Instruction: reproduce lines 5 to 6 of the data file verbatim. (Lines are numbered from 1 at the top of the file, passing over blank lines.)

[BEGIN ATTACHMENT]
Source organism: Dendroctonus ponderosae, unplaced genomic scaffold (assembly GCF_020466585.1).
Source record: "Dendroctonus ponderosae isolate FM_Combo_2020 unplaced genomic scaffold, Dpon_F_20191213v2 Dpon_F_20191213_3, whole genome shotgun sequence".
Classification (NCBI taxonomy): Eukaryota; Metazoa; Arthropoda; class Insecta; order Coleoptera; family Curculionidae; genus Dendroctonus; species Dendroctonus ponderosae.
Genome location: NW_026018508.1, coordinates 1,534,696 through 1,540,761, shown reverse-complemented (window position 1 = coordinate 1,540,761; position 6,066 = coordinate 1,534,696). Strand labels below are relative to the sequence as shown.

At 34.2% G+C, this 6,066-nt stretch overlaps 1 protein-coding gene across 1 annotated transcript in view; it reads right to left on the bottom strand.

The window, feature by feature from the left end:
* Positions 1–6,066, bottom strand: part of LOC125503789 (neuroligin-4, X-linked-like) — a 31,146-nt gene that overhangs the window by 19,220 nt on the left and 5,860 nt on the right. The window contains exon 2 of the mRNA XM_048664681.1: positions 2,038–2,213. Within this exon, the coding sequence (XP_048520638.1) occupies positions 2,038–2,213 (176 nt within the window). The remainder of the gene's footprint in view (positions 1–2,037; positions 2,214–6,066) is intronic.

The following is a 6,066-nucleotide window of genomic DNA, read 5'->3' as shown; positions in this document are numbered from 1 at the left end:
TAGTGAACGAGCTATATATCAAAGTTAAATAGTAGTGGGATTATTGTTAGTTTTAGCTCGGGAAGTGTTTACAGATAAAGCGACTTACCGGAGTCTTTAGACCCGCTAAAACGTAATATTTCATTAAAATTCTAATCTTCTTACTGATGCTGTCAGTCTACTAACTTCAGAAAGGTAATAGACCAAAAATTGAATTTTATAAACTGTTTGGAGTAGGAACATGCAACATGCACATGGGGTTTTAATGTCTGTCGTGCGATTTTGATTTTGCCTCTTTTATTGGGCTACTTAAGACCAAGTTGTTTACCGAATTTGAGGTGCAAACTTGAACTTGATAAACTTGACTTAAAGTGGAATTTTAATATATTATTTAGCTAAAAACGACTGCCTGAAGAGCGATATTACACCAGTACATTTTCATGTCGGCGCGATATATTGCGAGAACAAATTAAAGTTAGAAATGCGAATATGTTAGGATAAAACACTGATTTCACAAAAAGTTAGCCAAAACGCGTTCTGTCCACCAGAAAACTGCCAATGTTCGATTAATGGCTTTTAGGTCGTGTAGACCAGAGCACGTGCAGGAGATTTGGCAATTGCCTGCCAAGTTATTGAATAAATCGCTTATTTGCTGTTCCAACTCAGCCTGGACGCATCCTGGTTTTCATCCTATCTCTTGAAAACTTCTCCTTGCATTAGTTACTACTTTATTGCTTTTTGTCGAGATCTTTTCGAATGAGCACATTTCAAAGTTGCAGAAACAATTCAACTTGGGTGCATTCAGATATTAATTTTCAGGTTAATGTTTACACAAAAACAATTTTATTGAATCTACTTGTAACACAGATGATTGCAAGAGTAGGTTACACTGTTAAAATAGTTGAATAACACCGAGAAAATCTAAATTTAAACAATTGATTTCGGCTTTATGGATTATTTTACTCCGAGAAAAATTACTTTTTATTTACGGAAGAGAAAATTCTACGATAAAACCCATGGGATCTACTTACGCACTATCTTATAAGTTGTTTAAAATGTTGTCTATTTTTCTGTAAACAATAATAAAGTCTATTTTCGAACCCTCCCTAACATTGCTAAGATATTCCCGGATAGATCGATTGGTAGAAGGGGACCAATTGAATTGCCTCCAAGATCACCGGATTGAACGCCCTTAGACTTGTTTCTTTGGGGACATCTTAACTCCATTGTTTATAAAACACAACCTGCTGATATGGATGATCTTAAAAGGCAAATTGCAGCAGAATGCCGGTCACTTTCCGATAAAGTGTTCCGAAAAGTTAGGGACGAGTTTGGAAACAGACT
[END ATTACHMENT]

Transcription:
At 34.2% G+C, this 6,066-nt stretch overlaps 1 protein-coding gene across 1 annotated transcript in view; it reads right to left on the bottom strand.

The window, feature by feature from the left end: